Men Trump Women in Savings Rates

Men have slight edge over women when it comes to saving at the recommended 10% rate, according to research from Wells Fargo, but people still fall short of the goal. 

Slightly more men than women (49% versus 43%) are enrolled in their workplace retirement plan, the data also shows. Wells Fargo based its findings on the more than 4 million eligible employees for whom the firm provided an employer-sponsored 401(k) plan in 2013.

When compared with Wells Fargo’s recommended contribution index, which measures how many people save a minimum target of 10% in their 401(k) plan, including employer match, nearly half of men (43%) contribute at this rate, compared with just 39% of women.

But women might be investing more wisely, according to Wells Fargo’s data. Although fewer women participate in plans, the investments they choose appear slightly more diversified. Nearly three-quarters of women (70%) meet a minimum level of diversification in their 401(k) account investments (defined as a minimum of two equities and a fixed fund and less than 20% in employer stock), versus 67% of men. The difference has been stable for the last two years. One potential driver of this difference in diversification is the use of managed investment options, as 74% of women have money in managed investments, versus 71% of men.

Balances are on the rise, but so are 401(k) loans. Twenty percent of participants now have an outstanding loan, up from 19% two years ago. Twenty-six percent of participants who left their employers in 2013 cashed out their 401(k) accounts, versus leaving their balances in the plan or immediately rolling over to IRAs. Upon cashing out of their workplace plans, employees typically have 60 days to decide if they will roll their cash into an IRA.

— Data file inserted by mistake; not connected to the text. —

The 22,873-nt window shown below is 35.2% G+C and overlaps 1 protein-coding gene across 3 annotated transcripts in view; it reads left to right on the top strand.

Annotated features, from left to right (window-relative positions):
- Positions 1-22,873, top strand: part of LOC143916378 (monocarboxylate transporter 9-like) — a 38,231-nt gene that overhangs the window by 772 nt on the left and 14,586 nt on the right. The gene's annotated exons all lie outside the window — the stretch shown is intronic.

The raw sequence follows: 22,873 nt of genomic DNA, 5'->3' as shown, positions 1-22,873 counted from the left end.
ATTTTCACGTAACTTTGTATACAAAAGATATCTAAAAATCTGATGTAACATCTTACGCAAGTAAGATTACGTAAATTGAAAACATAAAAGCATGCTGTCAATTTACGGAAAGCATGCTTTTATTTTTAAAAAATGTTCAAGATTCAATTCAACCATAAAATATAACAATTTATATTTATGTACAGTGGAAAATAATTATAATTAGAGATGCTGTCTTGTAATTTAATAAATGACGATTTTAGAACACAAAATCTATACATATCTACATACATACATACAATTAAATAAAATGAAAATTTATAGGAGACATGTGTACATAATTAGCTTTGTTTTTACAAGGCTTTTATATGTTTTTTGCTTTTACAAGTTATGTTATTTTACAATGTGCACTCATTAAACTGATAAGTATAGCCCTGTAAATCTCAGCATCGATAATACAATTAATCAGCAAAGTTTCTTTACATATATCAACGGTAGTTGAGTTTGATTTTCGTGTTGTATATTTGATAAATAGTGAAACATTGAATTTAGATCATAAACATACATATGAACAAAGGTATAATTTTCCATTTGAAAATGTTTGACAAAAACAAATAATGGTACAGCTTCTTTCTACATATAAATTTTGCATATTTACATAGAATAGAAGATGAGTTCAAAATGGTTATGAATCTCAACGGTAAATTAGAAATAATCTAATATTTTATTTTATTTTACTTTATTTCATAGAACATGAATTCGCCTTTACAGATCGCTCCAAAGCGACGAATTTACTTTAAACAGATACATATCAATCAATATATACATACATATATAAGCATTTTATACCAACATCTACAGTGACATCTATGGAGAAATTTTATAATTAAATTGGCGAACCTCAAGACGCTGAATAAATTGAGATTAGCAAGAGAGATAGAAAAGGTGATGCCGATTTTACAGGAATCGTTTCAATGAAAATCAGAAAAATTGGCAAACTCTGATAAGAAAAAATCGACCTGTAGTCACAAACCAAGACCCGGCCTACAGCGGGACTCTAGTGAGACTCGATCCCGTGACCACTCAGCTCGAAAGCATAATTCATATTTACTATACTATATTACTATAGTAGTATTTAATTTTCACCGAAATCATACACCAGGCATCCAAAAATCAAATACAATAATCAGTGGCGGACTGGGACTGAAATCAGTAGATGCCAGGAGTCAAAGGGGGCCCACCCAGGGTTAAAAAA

Usage of Roth 401(k) plans rose, from 8.6% of participants, to 10.4%—a gain of 1.9 percentage points, or 22% from two years ago. Millennials are the biggest users of the Roth 401(k), which takes after-tax contributions and allows participants to withdraw funds tax-free in retirement. About 15.3% of Millennials use a Roth 401(k), up 2.4 percentage points from the previous year.

Diversified Balances Rise

The number of participants with a balance that is diversified across a variety of asset classes is up 4.2 percentage points over the past two years (2.1 percentage points in 2013). The increase in diversification is due to higher adoption rates of managed investment options.

The percent of participants who have some money in a managed option has jumped 4.9 percentage points over two years and 2.2 percentage points in 2013. The use of managed investments is highest among new hires and lowest among long-term employees, which could be because of the trend of using target-date vehicles as a default investment option. The change in recent years to using managed investments (especially target-date funds) is having a real impact on participant diversification.

Total assets in managed investment options are up to 26% from 22% during the course of 2013. Fixed-income investments or cash equivalents now represent 18% of 401(k) assets, down from 26% two years ago. The percent of participants who do not use a managed investment option and have their entire balance in a single investment is down to 10%, from 12% two years ago.

“In general, all men and women need to take full advantage of their workplace retirement plan and embrace the 401(k) as the primary retirement benefit,” explains Joe Ready, director of Wells Fargo institutional retirement and trust. Those with access to a 401(k) should set a goal of saving at least 10%, Ready says, to save regularly and take advantage of the compounding effect of time.

Wells Fargo’s data is compiled from 2,036 companies where gender was indicated in participant responses.